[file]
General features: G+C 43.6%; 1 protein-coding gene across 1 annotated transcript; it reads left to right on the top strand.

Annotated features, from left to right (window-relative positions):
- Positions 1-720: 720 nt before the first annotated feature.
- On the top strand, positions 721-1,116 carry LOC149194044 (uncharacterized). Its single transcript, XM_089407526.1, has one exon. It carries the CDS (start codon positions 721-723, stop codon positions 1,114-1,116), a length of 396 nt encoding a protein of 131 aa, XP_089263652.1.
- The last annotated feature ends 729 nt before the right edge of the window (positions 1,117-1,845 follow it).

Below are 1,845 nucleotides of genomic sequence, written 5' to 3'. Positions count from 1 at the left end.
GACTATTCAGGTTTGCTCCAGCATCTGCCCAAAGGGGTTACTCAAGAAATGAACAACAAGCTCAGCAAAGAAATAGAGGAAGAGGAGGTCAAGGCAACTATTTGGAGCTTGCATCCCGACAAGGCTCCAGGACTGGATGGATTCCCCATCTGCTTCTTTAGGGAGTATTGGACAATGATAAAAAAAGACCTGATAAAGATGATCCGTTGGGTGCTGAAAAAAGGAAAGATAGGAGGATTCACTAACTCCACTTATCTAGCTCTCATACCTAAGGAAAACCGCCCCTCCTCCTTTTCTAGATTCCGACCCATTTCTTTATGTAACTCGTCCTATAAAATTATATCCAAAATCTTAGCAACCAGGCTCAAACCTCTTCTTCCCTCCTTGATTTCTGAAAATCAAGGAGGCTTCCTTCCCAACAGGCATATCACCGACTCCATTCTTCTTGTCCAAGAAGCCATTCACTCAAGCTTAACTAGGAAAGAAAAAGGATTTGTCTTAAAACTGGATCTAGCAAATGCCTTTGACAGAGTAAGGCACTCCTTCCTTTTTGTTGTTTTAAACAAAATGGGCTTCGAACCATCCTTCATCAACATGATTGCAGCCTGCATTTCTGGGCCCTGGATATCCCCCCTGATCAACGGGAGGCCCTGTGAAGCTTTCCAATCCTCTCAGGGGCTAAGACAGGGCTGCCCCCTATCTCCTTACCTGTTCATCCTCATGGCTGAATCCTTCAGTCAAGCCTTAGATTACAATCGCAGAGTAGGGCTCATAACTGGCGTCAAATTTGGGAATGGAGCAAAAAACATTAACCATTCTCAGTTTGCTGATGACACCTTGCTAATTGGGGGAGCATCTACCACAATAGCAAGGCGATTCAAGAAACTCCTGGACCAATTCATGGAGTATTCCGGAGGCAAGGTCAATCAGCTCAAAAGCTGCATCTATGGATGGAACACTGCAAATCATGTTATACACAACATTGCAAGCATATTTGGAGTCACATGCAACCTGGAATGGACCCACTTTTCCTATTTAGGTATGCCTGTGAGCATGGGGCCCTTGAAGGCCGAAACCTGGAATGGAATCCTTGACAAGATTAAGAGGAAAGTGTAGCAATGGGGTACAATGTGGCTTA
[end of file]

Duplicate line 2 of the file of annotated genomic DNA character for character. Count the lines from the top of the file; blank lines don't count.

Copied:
Annotated features, from left to right (window-relative positions):